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Chinese and U.S. power firms top inefficient coal plants list

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World Coal,

Chinese and U.S. firms generate the most electricity from inefficient coal-fired power plants that pump out more greenhouse gases and use more water than newer power stations, a study has said.

"There is a strong case for investors to evaluate the risk of companies exposed to the least efficient coal plants," said Ben Caldecott, lead author of the report and director of the Stranded Assets Programme at Oxford University.

Chinese and U.S. companies dominate the list of the top 100 corporate portfolios of coal-fired power plants ranked by the total amount of power generated with inefficient, "subcritical" technology, the study said.

Fifty-nine of the 100 companies were state-owned.

Caldecott said subcritical plants emit 75% more carbon dioxide than the most modern coal-fired plants and use 67% more water. They will be the plants most at risk from measures to drive down world greenhouse gas emissions.

"Globally, Chinese and U.S., companies dominate in terms of size, with seven out of the 10 largest subcritical coal-fired power station portfolios being Chinese, and six of the largest 20 American," the report said.

China's Huaneng Group, Huadian Group and China Guodian Group topped the ranking. India's NTPC was the top non Chinese firm in fifth place, and U.S. AES Corp was the highest ranked U.S. company at ninth.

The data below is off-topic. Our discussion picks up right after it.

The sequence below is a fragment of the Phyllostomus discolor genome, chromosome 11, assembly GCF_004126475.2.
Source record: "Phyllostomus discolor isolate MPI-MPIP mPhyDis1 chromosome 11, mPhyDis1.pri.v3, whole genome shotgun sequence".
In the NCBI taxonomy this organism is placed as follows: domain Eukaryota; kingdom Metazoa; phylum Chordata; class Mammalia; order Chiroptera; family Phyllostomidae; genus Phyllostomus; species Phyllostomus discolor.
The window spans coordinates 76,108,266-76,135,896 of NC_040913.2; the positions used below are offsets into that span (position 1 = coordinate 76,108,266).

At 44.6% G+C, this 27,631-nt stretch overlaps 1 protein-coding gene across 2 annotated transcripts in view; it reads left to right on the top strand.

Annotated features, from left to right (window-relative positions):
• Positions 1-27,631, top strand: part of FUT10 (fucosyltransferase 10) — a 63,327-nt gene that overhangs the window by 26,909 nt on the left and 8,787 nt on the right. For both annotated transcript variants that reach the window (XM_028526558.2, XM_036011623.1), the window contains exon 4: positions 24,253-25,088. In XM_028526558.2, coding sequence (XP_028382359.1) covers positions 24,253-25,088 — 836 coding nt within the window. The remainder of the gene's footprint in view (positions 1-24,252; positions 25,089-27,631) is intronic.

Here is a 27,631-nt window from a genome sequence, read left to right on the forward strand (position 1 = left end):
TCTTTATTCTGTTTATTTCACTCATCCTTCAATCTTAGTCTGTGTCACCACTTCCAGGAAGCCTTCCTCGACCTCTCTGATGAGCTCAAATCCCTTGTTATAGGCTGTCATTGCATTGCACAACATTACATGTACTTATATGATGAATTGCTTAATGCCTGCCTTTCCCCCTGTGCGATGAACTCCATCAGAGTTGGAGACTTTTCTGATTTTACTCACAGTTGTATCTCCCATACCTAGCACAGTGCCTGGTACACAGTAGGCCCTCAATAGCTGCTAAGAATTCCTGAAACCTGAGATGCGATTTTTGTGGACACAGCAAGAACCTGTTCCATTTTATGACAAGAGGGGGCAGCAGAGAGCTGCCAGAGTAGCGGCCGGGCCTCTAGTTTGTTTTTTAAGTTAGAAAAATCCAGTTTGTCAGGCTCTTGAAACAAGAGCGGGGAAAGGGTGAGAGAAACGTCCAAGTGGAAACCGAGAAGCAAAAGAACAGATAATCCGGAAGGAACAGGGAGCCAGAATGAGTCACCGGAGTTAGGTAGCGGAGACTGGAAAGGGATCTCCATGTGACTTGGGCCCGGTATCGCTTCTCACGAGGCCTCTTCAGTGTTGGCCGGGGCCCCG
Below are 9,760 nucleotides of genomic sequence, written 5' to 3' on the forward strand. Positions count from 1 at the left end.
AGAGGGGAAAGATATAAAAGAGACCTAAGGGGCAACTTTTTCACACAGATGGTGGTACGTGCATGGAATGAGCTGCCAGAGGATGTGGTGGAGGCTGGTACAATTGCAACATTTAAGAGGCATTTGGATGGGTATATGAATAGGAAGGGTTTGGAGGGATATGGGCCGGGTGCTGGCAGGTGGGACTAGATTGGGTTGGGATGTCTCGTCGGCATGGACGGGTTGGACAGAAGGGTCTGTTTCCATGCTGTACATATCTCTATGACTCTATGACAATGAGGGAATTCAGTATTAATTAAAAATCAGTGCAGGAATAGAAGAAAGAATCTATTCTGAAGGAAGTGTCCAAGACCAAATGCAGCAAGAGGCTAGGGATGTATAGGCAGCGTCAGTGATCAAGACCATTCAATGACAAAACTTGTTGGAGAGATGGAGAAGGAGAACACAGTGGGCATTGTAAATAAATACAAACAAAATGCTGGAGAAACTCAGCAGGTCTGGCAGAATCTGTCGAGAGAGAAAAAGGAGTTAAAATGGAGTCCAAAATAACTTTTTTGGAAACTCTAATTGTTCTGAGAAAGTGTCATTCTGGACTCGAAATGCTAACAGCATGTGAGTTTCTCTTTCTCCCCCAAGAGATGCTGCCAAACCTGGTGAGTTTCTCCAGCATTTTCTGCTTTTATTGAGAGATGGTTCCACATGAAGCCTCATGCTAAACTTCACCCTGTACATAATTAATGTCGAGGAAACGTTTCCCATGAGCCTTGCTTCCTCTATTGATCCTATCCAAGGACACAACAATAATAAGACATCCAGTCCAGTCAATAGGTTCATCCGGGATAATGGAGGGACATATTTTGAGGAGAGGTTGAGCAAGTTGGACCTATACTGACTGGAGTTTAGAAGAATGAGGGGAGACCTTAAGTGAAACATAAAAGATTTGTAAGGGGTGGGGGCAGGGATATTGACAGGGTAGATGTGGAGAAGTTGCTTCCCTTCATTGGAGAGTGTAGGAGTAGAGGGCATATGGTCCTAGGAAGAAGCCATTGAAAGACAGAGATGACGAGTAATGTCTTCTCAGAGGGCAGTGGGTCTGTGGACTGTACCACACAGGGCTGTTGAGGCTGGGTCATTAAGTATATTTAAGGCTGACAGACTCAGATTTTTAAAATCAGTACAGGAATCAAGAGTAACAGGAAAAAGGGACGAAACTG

The study listed the efficiency of each portfolio in terms of carbon dioxide emissions per unit of electricity produced. Both NTPC and AES, for instance, were cleaner than the top Chinese producers.

It also gave details of water use and air pollution but did not try to rank the overall environmental performance of each company, nor give the percentage of each firm's output generated by subcritical plants.

Many fossil fuel companies say their production is vital to meet growing energy demand from a rising global population.

Still, last year the U.N. panel of climate scientists said world greenhouse gas emissions would have to fall to zero by 2100 to keep global warming below an agreed ceiling of 2 degrees Celsius (3.6 Fahrenheit) above pre-industrial times.

Edited from source by Joseph Green

Source: Thomson Reuters

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